East Notes: Giants, J. Marshall, Patriots

Let’s take a quick swing around the league’s east divisions:

  • Jordan Raanan of believes the Giants will bring in a veteran wide receiver at some point over the next couple of months, though there is no rush for the team to do so right now, as there is currently not much of a market for the remaining free agent wideouts. Raanan sees Anquan Boldin and Andre Johnson as potential fits, as both bring the size and physicality that would complement the speed of diminutive receivers Odell Beckham, Jr., Sterling Shepard, and Victor Cruz while giving Eli Manning another credible redzone threat.
  • 13 of the Jets’ crop of 14 undrafted free agents received signing bonuses, and three of those players–Jalin Marshall, Doug Middleton, and Lawrence Thomas–received bonuses higher than $10K, suggesting that they were “priority” free agents. Of that trio, Rich Cimini of sees Marshall, the former Ohio State wideout, as the player with the best chance to make the club, as he has the kick return ability to contribute right away while he develops his fledgling receiver skills. Gang Green, of course, struggled mightily in the return game last year.
  • Former NC State quarterback Jacoby Brissett, one of the Patriots‘ three third-round draft choices this year, is the only New England draftee who has not yet signed his rookie contract, as Mike Reiss of observes. Brissett is the league’s only draft pick to not hire a traditional sports agent, instead relying on former NFL safety Abram Elam, whom Brissett is consulting as an adviser, and NFLPA director of salary cap and agent administration, Mark Levin. Although rookie contracts under the new CBA are fairly straightforward as a result of the rookie wage scale–Brissett himself has said that the deal will get done, and he will get a four-year contract worth roughly $3MM with a $680K signing bonus–the Brissett situation serves as a reminder that there is still some back-and-forth between teams and rookies, especially third-round draftees. As Reiss points out, while nearly 75% of this year’s draft class has signed, only 15 of 35 third-round picks have inked their rookie deals. First- and second-round picks can receive a maximum of 25% allocation of a team’s rookie salary cap, but because the third round does not max out at 25%, there is often debate over what the correct percentage should be, and therefore more room for negotiation and the inclusion of incentives like workout bonuses.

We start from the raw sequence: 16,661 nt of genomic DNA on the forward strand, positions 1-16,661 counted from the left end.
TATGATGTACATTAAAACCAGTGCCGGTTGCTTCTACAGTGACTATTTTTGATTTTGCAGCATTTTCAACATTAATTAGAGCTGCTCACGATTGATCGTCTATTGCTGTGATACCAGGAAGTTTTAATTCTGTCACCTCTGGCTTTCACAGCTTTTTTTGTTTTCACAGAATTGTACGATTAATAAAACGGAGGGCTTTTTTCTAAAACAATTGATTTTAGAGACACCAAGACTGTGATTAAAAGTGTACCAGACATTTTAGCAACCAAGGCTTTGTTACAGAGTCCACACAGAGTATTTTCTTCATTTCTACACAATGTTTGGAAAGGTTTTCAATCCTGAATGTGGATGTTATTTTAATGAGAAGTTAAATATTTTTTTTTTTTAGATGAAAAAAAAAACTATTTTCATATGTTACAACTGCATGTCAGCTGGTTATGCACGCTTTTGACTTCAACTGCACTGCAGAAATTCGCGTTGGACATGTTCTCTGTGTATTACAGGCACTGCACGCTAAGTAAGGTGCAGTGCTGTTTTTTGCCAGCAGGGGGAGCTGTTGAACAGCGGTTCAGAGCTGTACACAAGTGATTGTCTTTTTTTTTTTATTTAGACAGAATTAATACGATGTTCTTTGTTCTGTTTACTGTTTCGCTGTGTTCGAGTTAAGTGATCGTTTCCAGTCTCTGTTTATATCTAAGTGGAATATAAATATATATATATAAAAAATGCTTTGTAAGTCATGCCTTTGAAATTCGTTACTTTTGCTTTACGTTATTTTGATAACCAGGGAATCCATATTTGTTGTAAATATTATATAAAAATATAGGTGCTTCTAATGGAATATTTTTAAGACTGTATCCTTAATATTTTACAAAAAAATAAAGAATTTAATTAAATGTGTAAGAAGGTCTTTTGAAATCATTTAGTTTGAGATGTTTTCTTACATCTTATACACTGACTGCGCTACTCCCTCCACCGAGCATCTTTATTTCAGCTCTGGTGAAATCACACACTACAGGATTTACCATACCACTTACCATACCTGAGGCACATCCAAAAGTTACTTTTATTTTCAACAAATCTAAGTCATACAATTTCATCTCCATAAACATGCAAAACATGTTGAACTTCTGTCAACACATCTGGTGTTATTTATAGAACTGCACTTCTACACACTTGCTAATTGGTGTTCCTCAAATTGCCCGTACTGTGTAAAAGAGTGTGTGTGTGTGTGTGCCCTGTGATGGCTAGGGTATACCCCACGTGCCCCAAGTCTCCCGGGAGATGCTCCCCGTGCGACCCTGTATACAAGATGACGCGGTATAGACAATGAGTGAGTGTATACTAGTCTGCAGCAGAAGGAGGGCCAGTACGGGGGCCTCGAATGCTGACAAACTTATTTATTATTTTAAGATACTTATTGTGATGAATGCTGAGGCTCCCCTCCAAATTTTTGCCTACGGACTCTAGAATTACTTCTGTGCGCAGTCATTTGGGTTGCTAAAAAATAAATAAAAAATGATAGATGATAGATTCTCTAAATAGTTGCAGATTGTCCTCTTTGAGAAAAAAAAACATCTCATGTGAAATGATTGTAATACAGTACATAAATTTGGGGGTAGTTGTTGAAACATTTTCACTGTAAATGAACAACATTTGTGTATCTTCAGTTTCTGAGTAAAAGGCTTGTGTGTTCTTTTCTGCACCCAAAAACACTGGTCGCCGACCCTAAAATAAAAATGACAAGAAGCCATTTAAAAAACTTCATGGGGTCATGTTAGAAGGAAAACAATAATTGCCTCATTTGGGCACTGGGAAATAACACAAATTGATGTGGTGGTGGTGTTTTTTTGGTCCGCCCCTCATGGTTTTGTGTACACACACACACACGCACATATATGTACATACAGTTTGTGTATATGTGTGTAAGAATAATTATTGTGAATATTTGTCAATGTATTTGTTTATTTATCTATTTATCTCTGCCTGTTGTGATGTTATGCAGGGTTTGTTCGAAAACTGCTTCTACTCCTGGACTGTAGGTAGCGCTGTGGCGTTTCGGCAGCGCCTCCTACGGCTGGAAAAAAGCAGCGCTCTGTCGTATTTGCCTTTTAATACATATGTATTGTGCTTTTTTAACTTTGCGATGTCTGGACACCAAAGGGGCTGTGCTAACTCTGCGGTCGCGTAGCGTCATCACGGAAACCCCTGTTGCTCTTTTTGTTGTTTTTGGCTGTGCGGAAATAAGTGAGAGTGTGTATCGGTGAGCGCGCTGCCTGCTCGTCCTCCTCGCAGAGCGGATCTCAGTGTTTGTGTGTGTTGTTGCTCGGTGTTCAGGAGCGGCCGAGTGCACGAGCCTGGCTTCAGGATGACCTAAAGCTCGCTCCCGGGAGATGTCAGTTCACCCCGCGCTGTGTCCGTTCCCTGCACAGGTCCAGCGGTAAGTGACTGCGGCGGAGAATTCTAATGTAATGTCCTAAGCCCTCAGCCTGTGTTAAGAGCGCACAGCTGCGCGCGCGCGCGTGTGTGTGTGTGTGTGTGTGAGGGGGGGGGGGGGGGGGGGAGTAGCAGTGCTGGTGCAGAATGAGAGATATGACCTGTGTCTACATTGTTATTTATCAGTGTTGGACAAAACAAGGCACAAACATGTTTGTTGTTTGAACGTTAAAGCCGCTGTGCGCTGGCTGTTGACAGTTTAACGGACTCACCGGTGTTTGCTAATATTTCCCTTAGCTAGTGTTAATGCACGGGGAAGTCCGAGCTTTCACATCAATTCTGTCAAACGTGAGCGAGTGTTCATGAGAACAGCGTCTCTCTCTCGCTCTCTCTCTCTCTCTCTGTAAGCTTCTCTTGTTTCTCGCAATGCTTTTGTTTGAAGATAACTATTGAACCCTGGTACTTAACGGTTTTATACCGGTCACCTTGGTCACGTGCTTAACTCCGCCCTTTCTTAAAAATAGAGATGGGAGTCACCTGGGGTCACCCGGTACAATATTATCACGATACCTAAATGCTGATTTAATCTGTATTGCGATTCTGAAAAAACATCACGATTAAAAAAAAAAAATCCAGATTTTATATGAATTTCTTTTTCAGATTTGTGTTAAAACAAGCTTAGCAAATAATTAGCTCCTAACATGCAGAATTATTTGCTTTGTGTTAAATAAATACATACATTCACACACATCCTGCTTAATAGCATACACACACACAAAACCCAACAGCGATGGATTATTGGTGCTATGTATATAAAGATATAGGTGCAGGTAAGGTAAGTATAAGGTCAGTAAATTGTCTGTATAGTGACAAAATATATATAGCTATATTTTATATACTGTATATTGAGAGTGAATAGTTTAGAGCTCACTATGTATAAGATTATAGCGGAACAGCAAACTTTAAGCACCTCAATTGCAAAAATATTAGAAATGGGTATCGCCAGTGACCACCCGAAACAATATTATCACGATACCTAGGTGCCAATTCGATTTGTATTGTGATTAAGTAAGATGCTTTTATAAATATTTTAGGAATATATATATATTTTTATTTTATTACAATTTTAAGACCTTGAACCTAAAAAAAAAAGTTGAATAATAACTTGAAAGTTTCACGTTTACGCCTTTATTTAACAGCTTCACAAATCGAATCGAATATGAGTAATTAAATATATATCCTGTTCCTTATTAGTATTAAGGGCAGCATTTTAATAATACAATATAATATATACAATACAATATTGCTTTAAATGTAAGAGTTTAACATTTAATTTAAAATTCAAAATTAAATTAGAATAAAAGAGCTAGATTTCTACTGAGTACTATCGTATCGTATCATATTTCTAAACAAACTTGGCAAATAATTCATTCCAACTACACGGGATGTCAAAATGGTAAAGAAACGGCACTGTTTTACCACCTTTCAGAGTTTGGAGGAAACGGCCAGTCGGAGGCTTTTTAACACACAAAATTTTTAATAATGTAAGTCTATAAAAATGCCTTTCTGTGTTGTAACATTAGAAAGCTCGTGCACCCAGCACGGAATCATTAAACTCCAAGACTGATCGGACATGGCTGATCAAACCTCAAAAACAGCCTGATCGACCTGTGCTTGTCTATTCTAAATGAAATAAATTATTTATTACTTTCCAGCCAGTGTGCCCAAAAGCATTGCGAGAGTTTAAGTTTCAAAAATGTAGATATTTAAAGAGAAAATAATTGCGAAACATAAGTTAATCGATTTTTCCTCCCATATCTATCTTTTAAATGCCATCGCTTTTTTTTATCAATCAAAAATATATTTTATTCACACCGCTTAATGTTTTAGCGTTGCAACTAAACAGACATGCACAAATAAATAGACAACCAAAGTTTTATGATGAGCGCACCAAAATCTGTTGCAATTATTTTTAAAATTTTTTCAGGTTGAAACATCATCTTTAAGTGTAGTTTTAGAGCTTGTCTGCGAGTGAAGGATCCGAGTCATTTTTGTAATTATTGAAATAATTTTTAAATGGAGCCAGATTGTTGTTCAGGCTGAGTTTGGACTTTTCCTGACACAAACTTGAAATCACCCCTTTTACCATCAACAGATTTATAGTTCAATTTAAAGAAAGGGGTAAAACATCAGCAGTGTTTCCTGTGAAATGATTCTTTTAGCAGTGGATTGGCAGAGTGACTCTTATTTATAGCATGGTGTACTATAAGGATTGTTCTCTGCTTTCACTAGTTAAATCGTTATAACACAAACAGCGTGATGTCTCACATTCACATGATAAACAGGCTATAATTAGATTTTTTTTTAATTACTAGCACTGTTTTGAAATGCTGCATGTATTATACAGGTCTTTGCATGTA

• In the same piece linked above, Reiss observes that Patriots’ fourth-round draft pick Malcolm Mitchell was one of 41 rookies invited to the NFL Players Association Premiere in Los Angeles from May 19-22, and he was the only one that did not attend the event. Mitchell reportedly felt traveling cross country before arriving back in town at midnight tonight or early tomorrow morning would have put him in a position where he wouldn’t be at his best for tomorrow’s start of voluntary organized team activities. Although the NFLPA might not be in love with Mitchell’s decision, New England will certainly appreciate Mitchell’s concern for his new club.

Patriots Reach Deals With Five Draftees

1:32pm: Patriots third-round offensive lineman Joe Thuney has also signed his rookie deal, as Ben Volin of The Boston Globe tweets. For Thuney, it’ll be a four-year deal worth $3.54MM with a signing bonus of $773K. The offensive lineman out of North Carolina State drew interest from clubs thanks to his versatility — he started all along the O-Line in college.

1:28pm: The Patriots aren’t wasting any time locking up their 2016 draft class, having already reached deals with four of their draftees from last weekend, including top pick Cyrus Jones, as Aaron Wilson of the Houston Chronicle tweets.New England Patriots general helmet (Featured)

Fourth-round receiver Malcolm Mitchell, sixth-round offensive lineman Ted Karras, and seventh-round wideout Devin Lucien have also agreed to terms with New England, according to reports from ESPN’s Adam Caplan, Jeff Howe of the Boston Herald, and ESPN’s Mike Reiss, respectively (all Twitter links).

The rookie contracts for the four draft picks who have reached agreements with the Pats will look like this, per Over The Cap:

  • 2-60: Cyrus Jones, DB (Alabama): $4.007MM total value, $1.114MM signing bonus
  • 4-112: Malcolm Mitchell, WR (Georgia): $2.918MM total value, $578K signing bonus
  • 6-221: Ted Karras, OL (Illinois): $2.17MM total value, $100K signing bonus
  • 7-225: Devin Lucien, WR (Arizona State): $2.425MM total value, $85K signing bonus

With four draftees having agreed to terms, the Pats still have more than half of their nine-man draft class to lock up, including two third-round picks — quarterback Jacoby Brissett and defensive tackle Vincent Valentine.

Although contracts for third-rounders can sometimes be trickier to negotiate than deals for later-round picks, Brissett appears to be proceeding without any formal representation. Jeff Howe of the Boston Herald notes (via Twitter) that the signal-caller is being advised by Abe Elam, but doesn’t officially have an agent.

Zach Links contributed to this post.